• General Membership Meetings
    Our union meetings are held every third Thursday of the month at the union hall, 6000 Erdman Ave. Baltimore, MD 21205. Start time is 5 p.m. Please be present and on time. (And bring a coworker.)

    Today in Labor History
    Jan. 15, 1919: 
    Seventeen workers in the area die when a large molasses storage tank in Boston’s North End neighborhood bursts, sending a 40-foot wave of molasses surging through the streets at an estimated 35 miles per hour. In all, 21 people died and 150 were injured. The incident is variously known as the Boston Molasses Disaster, the Great Molasses Flood and the Great Boston Molasses Tragedy. Some residents claim that on hot summer days, the area still smells of molasses.
    ~ Union Communications Services


      Teamster News Headlines  
     
    Teamsters Reach Tentative Agreement for Southwest Airlines Material Specialists
    YRC Negotiations Resume, Continued Progress Reported
    Teamsters Ratify Contract at First Student of Sudbury, Mass.
    Port Truck Drivers Awarded Nearly $6 Million
    Teamsters Costco Bargaining Update, January 10, 2019
    Law Enforcement Appreciation Day
    Teamsters Applaud Bipartisan House Pension Reform Bill by Rep. Neal
    A-B Contract Proposal Raises Wages, Provides $4,000 Bonus, Protects Benefits
    NY Teamsters Reach Tentative Agreement With New York Housing Authority
    Hoffa: Congress, Stand for Workers
     
         
    • Local and National News

      AFGE sues government over shutdown
      Jan. 2, 2019 | The American Federation of Government Employees on Monday sued the U.S. government on behalf of federal employees being forced to work without pay during the Trump Shutdown. The lawsuit alleges that the government is violating the law by requiring some federal employees to work without pay, including correctional officers, Border Patrol and ICE agents, transportation security officers, and other employees who are labeled as “essential”. “Our members put their lives on the line to keep our country safe,” said AFGE president J. David Cox Sr., noting that positions that are considered ‘essential’ during a shutdown are some of the most dangerous jobs in the federal government. Pointing out that many of those working without pay are military veterans, Cox said that “Our nation’s heroes, AFGE members and their families deserve the decency of knowing when their next paycheck is coming and that they will be paid for their work.” The lawsuit was brought on behalf of all federal employees who are required to work without pay during the shutdown. The U.S. Court of Federal Claims has previously ruled in favor of federal employees forced to work without pay during the 2013 shutdown. ~ Via Metro Washington Council AFL-CIO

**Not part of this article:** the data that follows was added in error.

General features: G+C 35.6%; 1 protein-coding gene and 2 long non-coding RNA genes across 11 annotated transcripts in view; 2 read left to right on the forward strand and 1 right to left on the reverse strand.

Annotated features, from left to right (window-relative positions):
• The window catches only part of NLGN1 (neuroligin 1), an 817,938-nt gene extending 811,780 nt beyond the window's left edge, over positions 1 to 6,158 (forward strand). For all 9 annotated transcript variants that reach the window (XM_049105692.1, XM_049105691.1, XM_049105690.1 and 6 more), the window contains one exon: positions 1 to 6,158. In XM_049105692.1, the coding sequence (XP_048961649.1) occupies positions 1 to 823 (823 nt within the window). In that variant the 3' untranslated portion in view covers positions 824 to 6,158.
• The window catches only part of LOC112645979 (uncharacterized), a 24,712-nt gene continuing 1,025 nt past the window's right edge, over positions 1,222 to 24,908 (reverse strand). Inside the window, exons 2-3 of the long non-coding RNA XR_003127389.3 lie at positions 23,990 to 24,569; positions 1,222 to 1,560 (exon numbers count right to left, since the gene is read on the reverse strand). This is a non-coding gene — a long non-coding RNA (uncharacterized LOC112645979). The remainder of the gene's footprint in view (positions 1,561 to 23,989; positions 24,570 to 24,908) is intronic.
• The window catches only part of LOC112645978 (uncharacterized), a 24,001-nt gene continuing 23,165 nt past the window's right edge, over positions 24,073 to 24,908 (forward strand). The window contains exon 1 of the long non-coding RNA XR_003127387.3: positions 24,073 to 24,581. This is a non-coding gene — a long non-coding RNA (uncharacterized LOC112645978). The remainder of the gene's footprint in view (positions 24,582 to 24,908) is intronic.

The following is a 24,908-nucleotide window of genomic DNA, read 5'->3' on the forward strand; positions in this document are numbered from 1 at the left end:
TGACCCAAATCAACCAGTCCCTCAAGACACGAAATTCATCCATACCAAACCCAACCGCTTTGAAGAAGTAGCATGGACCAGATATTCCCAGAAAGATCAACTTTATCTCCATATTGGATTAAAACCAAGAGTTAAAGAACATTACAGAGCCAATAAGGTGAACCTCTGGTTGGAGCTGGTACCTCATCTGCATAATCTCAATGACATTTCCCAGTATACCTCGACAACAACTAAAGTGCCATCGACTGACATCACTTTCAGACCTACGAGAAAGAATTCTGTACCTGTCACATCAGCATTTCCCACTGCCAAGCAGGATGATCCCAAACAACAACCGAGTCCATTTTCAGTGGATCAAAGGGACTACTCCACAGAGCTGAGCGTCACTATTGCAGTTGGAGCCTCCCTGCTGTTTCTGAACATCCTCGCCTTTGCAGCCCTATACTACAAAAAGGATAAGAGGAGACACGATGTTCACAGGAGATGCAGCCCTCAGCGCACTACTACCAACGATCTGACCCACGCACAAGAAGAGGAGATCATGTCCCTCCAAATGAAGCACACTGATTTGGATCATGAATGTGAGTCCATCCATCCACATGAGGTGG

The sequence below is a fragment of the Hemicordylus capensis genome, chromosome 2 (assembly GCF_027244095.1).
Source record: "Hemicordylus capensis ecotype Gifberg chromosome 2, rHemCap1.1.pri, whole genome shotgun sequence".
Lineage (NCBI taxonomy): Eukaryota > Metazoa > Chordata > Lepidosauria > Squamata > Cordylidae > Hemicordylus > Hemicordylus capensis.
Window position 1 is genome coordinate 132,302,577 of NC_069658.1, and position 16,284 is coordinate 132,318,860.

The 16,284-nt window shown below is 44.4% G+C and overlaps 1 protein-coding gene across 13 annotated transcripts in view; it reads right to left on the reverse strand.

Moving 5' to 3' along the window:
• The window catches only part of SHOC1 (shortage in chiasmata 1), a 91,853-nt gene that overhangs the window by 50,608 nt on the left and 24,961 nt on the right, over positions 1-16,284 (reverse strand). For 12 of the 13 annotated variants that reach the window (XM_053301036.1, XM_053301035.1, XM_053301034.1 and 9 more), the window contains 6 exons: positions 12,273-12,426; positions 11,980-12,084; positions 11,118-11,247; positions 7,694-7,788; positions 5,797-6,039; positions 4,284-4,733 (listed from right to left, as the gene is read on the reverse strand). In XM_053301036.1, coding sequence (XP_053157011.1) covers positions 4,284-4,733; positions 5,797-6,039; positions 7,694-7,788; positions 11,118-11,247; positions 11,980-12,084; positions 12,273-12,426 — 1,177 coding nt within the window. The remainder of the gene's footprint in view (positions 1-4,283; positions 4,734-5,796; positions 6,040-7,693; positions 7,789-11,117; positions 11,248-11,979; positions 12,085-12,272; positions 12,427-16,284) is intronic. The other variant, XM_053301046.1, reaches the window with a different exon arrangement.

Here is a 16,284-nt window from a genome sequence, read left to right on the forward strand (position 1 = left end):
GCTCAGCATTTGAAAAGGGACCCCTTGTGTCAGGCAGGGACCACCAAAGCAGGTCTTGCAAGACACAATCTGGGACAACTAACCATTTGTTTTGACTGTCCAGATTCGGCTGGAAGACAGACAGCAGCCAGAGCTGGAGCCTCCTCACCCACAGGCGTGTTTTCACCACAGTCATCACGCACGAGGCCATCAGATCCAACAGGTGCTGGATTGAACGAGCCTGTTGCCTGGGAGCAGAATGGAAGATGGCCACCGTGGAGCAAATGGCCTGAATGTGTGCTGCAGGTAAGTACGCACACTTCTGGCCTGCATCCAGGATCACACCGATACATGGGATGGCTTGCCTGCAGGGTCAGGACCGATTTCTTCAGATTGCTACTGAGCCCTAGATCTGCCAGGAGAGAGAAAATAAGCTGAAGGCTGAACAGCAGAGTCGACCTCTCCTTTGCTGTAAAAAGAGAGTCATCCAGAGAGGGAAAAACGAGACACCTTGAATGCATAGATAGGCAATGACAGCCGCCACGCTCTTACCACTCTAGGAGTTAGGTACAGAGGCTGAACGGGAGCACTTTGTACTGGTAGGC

Applications are being accepted for the James R. Hoffa Memorial Scholarship
      Dec. 10, 2018 | The application process for the James R. Hoffa Memorial Scholarship for the 2019 year is now open. Scholarships ranging from $1,000 to $10,000 are awarded annually to eligible outstanding high school seniors. Applicants must be the son, daughter or grandchild of an active, retired, disabled, deceased or laid-off Teamster member who has or had at least twelve months of consecutive membership in good standing in the Teamsters Union. The submission deadline is March 31, 2019. Applications are available in English or Spanish, and are available online or at the Local office. For more information, click here.

      Older news items can be viewed at 888 News.

      June 29, 2018 | After one of the most lampooned rebrandings of the digital era, Tronc is going to return to the name Tribune Publishing. An insider said that the name change for the parent company of the Chicago Tribune and the New York Daily News was awaiting the completion of Tronc’s spinoff of the Los Angeles Times, San Diego Union-Tribune and several other papers in its California Media Group to health tech billionaire Patrick Soon-Shiong… MarketWatch Sept. 17, 2018 | While it still requires some deal jiu-jitsu, Tronc looks to be on the brink of being broken up. Will Wyatt’s new Donerail Group, several confidential sources tell me, has now gotten the financing in place to do a deal to buy Tronc. Donerail would purchase Tronc’s 10 daily newspaper properties, take the company private, and then most likely sell the papers off to individual buyers — some of whom it already has lined up… Neiman Lab Sept. 17, 2018 | A second firm is in talks to potentially acquire Chicago-based newspaper chain Tronc. California-based newspaper chain McClatchy is in “early stage” discussions to buy Tronc, owner of the Chicago Tribune and other major newspapers, a source familiar with the negotiations said Friday. McClatchy, a publicly traded company, generated about $904 million in revenue last year, according to filings with the SEC… Chicago Tribune